It took until the final minutes of the trade-deadline period, but Anaheim Ducks GM Bob Murray landed an important piece to bolster a blue line that needed bolstering, adding James Wisniewski from the Columbus Blue Jackets in exchange for Rene Bourque, William Karlsson and a second-round pick in 2015. The deal might have been sweeter had Murray been able to get Columbus to eat some of Wisniewski's salary, but that didn't happen. That said, the Ducks also got a third-round pick and Wisniewski is a nice add, and not just for what he brings to the table this season; he's under contract for the next two seasons with a $5.5 million cap hit, although the real dollar payout is $5 million and $3 million the next two seasons. Assuming that Sami Vatanen returns from injury before the playoffs, head coach Bruce Boudreau will have lots of options when it comes to the offensive deployment of his defensemen. Wisniewski has some risk-reward to his play, but he should slot in nicely with the Ducks' group and make them more dangerous come playoff time. A more curious move was the swapping of defenseman Ben Lovejoy, who'd played a lot with Cam Fowler, going (back) to the Pittsburgh Penguins for Simon Despres, a first-round pick in 2009 (30th overall). The Ducks also added Korbinian Holzer from the Leafs to provide added blue-line depth for what will no doubt be a war of attrition as they try to navigate the Western Conference playoff waters.
The balance of power, especially this season, doesn't just apply to teams headed to the playoffs but to those teams that could find themselves at the very bottom of the standings, and the Coyotes' play has them in the hunt for the bottom-of-the-league standings. But beyond having a team that is losing games at a precipitous rate, GM Don Maloney was a beast during the deadline period, picking up a prospect from the Blues for Zbynek Michalek, and a first-round pick and a prospect for Vermette. And, in the biggest windfall of all, a first-round pick, a second-round pick, a top prospect (Anthony Duclair) and defenseman John Moore from the New York Rangers for Keith Yandle, a player who really didn't fit into the Coyotes' long-term plans with the emergence of Oliver Ekman-Larsson as one of the game's premier offensive defensemen, and minor league defenseman Chris Summers. The assets, when factored in with other young assets such as Max Domi (who played with Duclair on the top line in the last World Junior Championship for gold medal-winning Canada), along with possibly landing super-prospects Jack Eichel or Connor McDavid, suggest the path back to relevance isn't as long or meandering as the team's play this season suggests.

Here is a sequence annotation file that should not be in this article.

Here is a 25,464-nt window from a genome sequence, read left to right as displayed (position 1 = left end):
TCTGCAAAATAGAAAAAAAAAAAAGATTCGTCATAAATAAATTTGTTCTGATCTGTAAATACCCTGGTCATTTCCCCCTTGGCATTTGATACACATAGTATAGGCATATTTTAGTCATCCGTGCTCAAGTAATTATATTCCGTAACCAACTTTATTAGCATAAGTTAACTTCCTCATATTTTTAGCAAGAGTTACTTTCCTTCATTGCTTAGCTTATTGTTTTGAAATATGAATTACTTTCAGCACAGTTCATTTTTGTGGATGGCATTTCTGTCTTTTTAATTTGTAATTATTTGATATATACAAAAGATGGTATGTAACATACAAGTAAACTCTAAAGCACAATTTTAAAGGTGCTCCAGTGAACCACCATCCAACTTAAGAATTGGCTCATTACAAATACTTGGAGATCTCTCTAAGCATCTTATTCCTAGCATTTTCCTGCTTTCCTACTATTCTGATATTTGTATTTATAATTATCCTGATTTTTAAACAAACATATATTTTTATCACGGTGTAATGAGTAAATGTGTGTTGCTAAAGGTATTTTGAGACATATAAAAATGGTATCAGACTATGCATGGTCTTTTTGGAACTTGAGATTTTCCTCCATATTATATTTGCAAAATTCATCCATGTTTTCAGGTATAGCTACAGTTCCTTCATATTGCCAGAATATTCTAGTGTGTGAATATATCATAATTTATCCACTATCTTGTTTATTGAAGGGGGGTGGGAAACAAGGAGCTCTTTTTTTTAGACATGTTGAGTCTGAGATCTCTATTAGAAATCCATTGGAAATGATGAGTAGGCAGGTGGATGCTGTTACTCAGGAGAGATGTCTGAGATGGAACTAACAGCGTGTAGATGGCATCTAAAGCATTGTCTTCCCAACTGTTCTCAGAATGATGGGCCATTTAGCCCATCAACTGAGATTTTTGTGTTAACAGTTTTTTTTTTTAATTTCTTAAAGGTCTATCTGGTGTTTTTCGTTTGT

Detroit Red Wings
After exploring a deal for Maple Leafs captain Dion Phaneuf, GM Ken Holland went to Plan B and acquired veteran defenseman Marek Zidlicky from the New Jersey Devils for a third-round pick that becomes a second-round pick if the Wings go to the Cup finals. Zidlicky is the right-handed shot the Wings have been looking for the past couple of years and is a good fit because he won't have to do too much to be effective. The Wings already own the league's top power play and Zidlicky will only add to that. The move came less than 24 hours after Holland acquired Erik Cole and a third-round pick from the Dallas Stars for a second-round pick and two prospects. And in doing so, Holland brought in a player who should help spread out the Wings' scoring depth, especially five-on-five. A good Detroit Red Wings team is more fully formed today than it was before the deadline.
Tampa Bay Lightning
We'll follow up the Red Wings' successes with the obvious connection in Tampa, which is especially germane given that there's a good chance the two teams will face each other in the first round of the playoffs. A year after making a stunning deal to acquire Ryan Callahan from the New York Rangers for disgruntled Martin St. Louis and two first-round picks, Hall of Fame Red Wing Steve Yzerman, now the Lightning GM, acquired a solid defenseman in Braydon Coburn from the Philadelphia Flyers. The cost was steep, as the Lightning sent a first-round pick and a third-round pick and injured defenseman Radko Gudas for Coburn. But this is a clear win for the Lightning, who were swept by the Montreal Canadiens in the first round last year but look to be a more dangerous unit this time around, and Coburn will join a team that has both skill, size and, now, even more experience. Whatever expenditures went into acquiring Coburn were mitigated by bringing in two second-round picks from the Boston Bruins for Brett Connolly.